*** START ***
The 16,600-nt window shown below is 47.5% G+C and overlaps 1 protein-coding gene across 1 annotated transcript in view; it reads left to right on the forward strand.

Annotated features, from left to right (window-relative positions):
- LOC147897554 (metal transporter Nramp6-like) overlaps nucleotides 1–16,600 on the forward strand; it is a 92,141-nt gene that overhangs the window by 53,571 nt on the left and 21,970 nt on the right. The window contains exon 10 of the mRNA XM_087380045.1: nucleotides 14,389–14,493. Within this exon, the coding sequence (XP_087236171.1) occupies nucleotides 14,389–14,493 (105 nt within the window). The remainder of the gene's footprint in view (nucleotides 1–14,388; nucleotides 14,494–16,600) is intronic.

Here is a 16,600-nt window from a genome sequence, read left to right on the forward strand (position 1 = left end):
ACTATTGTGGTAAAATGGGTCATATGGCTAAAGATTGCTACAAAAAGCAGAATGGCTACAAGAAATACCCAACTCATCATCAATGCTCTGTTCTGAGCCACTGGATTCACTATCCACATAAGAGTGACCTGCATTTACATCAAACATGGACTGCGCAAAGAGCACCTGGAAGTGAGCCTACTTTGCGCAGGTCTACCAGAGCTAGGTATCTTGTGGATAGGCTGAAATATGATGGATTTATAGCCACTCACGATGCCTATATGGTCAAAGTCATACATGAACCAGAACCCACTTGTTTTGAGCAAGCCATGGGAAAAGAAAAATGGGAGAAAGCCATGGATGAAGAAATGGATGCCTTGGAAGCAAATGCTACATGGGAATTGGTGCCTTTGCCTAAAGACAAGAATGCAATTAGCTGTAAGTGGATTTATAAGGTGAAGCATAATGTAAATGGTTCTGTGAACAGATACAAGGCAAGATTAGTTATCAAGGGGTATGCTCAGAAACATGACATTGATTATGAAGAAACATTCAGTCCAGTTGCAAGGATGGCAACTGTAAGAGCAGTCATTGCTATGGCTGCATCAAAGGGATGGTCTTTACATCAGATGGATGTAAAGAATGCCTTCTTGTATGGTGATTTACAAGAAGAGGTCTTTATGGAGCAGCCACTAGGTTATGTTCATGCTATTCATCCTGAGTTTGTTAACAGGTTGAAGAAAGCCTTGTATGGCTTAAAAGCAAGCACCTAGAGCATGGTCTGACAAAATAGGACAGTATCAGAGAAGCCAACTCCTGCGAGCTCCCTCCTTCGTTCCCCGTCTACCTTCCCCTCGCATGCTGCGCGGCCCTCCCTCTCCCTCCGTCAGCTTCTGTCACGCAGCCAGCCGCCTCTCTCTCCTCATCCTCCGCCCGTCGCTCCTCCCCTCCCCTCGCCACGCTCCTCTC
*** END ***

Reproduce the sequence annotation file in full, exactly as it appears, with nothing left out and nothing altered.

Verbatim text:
The 16,600-nt window shown below is 47.5% G+C and overlaps 1 protein-coding gene across 1 annotated transcript in view; it reads left to right on the forward strand.

Annotated features, from left to right (window-relative positions):
- LOC147897554 (metal transporter Nramp6-like) overlaps nucleotides 1–16,600 on the forward strand; it is a 92,141-nt gene that overhangs the window by 53,571 nt on the left and 21,970 nt on the right. The window contains exon 10 of the mRNA XM_087380045.1: nucleotides 14,389–14,493. Within this exon, the coding sequence (XP_087236171.1) occupies nucleotides 14,389–14,493 (105 nt within the window). The remainder of the gene's footprint in view (nucleotides 1–14,388; nucleotides 14,494–16,600) is intronic.

Here is a 16,600-nt window from a genome sequence, read left to right on the forward strand (position 1 = left end):
ACTATTGTGGTAAAATGGGTCATATGGCTAAAGATTGCTACAAAAAGCAGAATGGCTACAAGAAATACCCAACTCATCATCAATGCTCTGTTCTGAGCCACTGGATTCACTATCCACATAAGAGTGACCTGCATTTACATCAAACATGGACTGCGCAAAGAGCACCTGGAAGTGAGCCTACTTTGCGCAGGTCTACCAGAGCTAGGTATCTTGTGGATAGGCTGAAATATGATGGATTTATAGCCACTCACGATGCCTATATGGTCAAAGTCATACATGAACCAGAACCCACTTGTTTTGAGCAAGCCATGGGAAAAGAAAAATGGGAGAAAGCCATGGATGAAGAAATGGATGCCTTGGAAGCAAATGCTACATGGGAATTGGTGCCTTTGCCTAAAGACAAGAATGCAATTAGCTGTAAGTGGATTTATAAGGTGAAGCATAATGTAAATGGTTCTGTGAACAGATACAAGGCAAGATTAGTTATCAAGGGGTATGCTCAGAAACATGACATTGATTATGAAGAAACATTCAGTCCAGTTGCAAGGATGGCAACTGTAAGAGCAGTCATTGCTATGGCTGCATCAAAGGGATGGTCTTTACATCAGATGGATGTAAAGAATGCCTTCTTGTATGGTGATTTACAAGAAGAGGTCTTTATGGAGCAGCCACTAGGTTATGTTCATGCTATTCATCCTGAGTTTGTTAACAGGTTGAAGAAAGCCTTGTATGGCTTAAAAGCAAGCACCTAGAGCATGGTCTGACAAAATAGGACAGTATCAGAGAAGCCAACTCCTGCGAGCTCCCTCCTTCGTTCCCCGTCTACCTTCCCCTCGCATGCTGCGCGGCCCTCCCTCTCCCTCCGTCAGCTTCTGTCACGCAGCCAGCCGCCTCTCTCTCCTCATCCTCCGCCCGTCGCTCCTCCCCTCCCCTCGCCACGCTCCTCTC